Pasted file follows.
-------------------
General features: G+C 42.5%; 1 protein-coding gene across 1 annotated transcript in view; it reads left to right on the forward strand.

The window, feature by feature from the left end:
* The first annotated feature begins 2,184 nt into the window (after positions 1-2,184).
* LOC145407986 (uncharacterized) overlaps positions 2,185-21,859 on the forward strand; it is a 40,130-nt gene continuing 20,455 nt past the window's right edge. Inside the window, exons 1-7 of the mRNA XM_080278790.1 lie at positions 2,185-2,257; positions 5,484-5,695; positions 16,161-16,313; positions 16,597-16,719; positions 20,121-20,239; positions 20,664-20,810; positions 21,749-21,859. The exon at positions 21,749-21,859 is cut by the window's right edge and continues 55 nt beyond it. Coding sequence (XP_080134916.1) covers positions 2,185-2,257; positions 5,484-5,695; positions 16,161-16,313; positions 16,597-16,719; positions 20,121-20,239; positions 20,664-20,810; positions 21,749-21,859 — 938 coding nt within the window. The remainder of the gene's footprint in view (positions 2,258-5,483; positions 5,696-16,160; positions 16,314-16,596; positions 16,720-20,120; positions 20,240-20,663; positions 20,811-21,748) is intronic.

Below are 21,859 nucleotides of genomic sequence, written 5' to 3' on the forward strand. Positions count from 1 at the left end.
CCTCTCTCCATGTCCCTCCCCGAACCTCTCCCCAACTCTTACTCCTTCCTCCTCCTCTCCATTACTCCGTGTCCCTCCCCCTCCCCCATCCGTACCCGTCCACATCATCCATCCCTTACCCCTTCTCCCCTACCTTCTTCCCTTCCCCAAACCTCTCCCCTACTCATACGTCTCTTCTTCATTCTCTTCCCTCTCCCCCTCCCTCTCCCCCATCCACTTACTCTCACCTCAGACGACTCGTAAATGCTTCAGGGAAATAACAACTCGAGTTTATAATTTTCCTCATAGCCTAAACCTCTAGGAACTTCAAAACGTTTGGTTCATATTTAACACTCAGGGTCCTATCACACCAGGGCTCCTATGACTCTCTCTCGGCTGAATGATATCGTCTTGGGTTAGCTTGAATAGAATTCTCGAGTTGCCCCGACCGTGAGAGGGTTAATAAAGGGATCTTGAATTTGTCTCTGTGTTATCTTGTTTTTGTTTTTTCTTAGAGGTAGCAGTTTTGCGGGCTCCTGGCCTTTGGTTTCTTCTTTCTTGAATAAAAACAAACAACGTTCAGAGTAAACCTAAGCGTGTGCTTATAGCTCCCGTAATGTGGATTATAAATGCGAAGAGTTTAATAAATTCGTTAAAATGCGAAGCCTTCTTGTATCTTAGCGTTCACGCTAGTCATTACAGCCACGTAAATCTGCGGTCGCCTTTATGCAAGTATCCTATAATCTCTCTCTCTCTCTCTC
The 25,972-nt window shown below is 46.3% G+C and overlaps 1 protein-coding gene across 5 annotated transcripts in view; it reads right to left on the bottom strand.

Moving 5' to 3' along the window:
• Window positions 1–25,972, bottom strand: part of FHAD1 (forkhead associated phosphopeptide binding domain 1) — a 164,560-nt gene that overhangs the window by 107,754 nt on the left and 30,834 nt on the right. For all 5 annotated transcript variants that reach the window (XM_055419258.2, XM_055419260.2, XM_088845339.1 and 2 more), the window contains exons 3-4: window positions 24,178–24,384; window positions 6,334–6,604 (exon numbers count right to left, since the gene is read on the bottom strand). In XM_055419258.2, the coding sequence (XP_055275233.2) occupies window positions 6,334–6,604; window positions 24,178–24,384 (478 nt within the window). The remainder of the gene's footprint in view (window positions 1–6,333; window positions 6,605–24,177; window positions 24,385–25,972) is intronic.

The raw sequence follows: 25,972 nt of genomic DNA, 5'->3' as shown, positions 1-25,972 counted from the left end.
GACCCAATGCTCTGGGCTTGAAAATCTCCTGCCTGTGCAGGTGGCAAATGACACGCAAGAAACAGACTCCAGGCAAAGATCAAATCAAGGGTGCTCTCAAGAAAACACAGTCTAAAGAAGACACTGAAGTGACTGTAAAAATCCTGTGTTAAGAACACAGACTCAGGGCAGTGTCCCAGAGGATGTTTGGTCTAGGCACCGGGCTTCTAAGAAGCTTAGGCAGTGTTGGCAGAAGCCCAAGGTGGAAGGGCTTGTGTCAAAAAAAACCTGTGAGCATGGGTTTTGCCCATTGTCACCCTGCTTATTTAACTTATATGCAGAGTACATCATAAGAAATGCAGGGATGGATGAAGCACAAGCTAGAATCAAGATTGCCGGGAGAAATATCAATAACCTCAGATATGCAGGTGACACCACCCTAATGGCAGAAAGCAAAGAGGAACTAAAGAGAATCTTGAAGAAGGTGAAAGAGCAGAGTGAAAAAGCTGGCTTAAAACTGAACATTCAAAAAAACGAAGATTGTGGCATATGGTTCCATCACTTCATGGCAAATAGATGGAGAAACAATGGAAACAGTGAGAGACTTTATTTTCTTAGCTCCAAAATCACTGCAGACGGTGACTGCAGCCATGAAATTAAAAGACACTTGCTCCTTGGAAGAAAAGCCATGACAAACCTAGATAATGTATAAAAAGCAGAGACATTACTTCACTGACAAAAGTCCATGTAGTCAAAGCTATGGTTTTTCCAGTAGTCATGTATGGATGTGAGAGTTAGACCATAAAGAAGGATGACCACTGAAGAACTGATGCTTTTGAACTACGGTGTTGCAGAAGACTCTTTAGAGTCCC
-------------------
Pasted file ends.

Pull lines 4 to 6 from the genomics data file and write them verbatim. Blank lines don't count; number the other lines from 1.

* LOC145407986 (uncharacterized) overlaps positions 2,185-21,859 on the forward strand; it is a 40,130-nt gene continuing 20,455 nt past the window's right edge. Inside the window, exons 1-7 of the mRNA XM_080278790.1 lie at positions 2,185-2,257; positions 5,484-5,695; positions 16,161-16,313; positions 16,597-16,719; positions 20,121-20,239; positions 20,664-20,810; positions 21,749-21,859. The exon at positions 21,749-21,859 is cut by the window's right edge and continues 55 nt beyond it. Coding sequence (XP_080134916.1) covers positions 2,185-2,257; positions 5,484-5,695; positions 16,161-16,313; positions 16,597-16,719; positions 20,121-20,239; positions 20,664-20,810; positions 21,749-21,859 — 938 coding nt within the window. The remainder of the gene's footprint in view (positions 2,258-5,483; positions 5,696-16,160; positions 16,314-16,596; positions 16,720-20,120; positions 20,240-20,663; positions 20,811-21,748) is intronic.

Below are 21,859 nucleotides of genomic sequence, written 5' to 3' on the forward strand. Positions count from 1 at the left end.
CCTCTCTCCATGTCCCTCCCCGAACCTCTCCCCAACTCTTACTCCTTCCTCCTCCTCTCCATTACTCCGTGTCCCTCCCCCTCCCCCATCCGTACCCGTCCACATCATCCATCCCTTACCCCTTCTCCCCTACCTTCTTCCCTTCCCCAAACCTCTCCCCTACTCATACGTCTCTTCTTCATTCTCTTCCCTCTCCCCCTCCCTCTCCCCCATCCACTTACTCTCACCTCAGACGACTCGTAAATGCTTCAGGGAAATAACAACTCGAGTTTATAATTTTCCTCATAGCCTAAACCTCTAGGAACTTCAAAACGTTTGGTTCATATTTAACACTCAGGGTCCTATCACACCAGGGCTCCTATGACTCTCTCTCGGCTGAATGATATCGTCTTGGGTTAGCTTGAATAGAATTCTCGAGTTGCCCCGACCGTGAGAGGGTTAATAAAGGGATCTTGAATTTGTCTCTGTGTTATCTTGTTTTTGTTTTTTCTTAGAGGTAGCAGTTTTGCGGGCTCCTGGCCTTTGGTTTCTTCTTTCTTGAATAAAAACAAACAACGTTCAGAGTAAACCTAAGCGTGTGCTTATAGCTCCCGTAATGTGGATTATAAATGCGAAGAGTTTAATAAATTCGTTAAAATGCGAAGCCTTCTTGTATCTTAGCGTTCACGCTAGTCATTACAGCCACGTAAATCTGCGGTCGCCTTTATGCAAGTATCCTATAATCTCTCTCTCTCTCTCTC